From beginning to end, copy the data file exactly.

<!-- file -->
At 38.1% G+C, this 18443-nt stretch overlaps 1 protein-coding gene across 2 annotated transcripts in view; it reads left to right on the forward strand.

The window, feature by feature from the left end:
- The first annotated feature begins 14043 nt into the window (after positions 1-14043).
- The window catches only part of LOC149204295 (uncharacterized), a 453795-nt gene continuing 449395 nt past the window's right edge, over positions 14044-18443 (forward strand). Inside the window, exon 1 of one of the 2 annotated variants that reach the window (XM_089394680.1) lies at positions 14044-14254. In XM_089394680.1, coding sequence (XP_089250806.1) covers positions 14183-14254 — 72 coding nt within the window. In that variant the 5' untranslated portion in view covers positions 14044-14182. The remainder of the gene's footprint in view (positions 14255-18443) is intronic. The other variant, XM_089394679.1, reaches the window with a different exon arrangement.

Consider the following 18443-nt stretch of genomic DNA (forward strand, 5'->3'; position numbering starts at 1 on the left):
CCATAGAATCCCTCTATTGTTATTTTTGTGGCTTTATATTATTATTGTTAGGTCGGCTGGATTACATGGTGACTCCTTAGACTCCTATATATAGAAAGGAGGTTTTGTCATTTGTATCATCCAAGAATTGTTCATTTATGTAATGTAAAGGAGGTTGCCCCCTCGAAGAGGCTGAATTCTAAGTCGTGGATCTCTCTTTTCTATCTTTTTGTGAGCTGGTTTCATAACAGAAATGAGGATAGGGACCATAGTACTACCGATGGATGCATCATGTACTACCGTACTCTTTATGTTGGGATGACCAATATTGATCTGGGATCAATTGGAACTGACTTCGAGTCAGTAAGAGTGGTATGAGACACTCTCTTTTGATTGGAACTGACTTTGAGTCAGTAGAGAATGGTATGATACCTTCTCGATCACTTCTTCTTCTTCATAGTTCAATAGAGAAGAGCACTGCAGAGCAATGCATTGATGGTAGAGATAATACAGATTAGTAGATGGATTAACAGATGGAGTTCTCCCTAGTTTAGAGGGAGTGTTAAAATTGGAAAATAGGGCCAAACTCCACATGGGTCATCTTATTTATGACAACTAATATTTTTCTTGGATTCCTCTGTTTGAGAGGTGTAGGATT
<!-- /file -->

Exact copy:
At 38.1% G+C, this 18443-nt stretch overlaps 1 protein-coding gene across 2 annotated transcripts in view; it reads left to right on the forward strand.

The window, feature by feature from the left end:
- The first annotated feature begins 14043 nt into the window (after positions 1-14043).
- The window catches only part of LOC149204295 (uncharacterized), a 453795-nt gene continuing 449395 nt past the window's right edge, over positions 14044-18443 (forward strand). Inside the window, exon 1 of one of the 2 annotated variants that reach the window (XM_089394680.1) lies at positions 14044-14254. In XM_089394680.1, coding sequence (XP_089250806.1) covers positions 14183-14254 — 72 coding nt within the window. In that variant the 5' untranslated portion in view covers positions 14044-14182. The remainder of the gene's footprint in view (positions 14255-18443) is intronic. The other variant, XM_089394679.1, reaches the window with a different exon arrangement.

Consider the following 18443-nt stretch of genomic DNA (forward strand, 5'->3'; position numbering starts at 1 on the left):
CCATAGAATCCCTCTATTGTTATTTTTGTGGCTTTATATTATTATTGTTAGGTCGGCTGGATTACATGGTGACTCCTTAGACTCCTATATATAGAAAGGAGGTTTTGTCATTTGTATCATCCAAGAATTGTTCATTTATGTAATGTAAAGGAGGTTGCCCCCTCGAAGAGGCTGAATTCTAAGTCGTGGATCTCTCTTTTCTATCTTTTTGTGAGCTGGTTTCATAACAGAAATGAGGATAGGGACCATAGTACTACCGATGGATGCATCATGTACTACCGTACTCTTTATGTTGGGATGACCAATATTGATCTGGGATCAATTGGAACTGACTTCGAGTCAGTAAGAGTGGTATGAGACACTCTCTTTTGATTGGAACTGACTTTGAGTCAGTAGAGAATGGTATGATACCTTCTCGATCACTTCTTCTTCTTCATAGTTCAATAGAGAAGAGCACTGCAGAGCAATGCATTGATGGTAGAGATAATACAGATTAGTAGATGGATTAACAGATGGAGTTCTCCCTAGTTTAGAGGGAGTGTTAAAATTGGAAAATAGGGCCAAACTCCACATGGGTCATCTTATTTATGACAACTAATATTTTTCTTGGATTCCTCTGTTTGAGAGGTGTAGGATT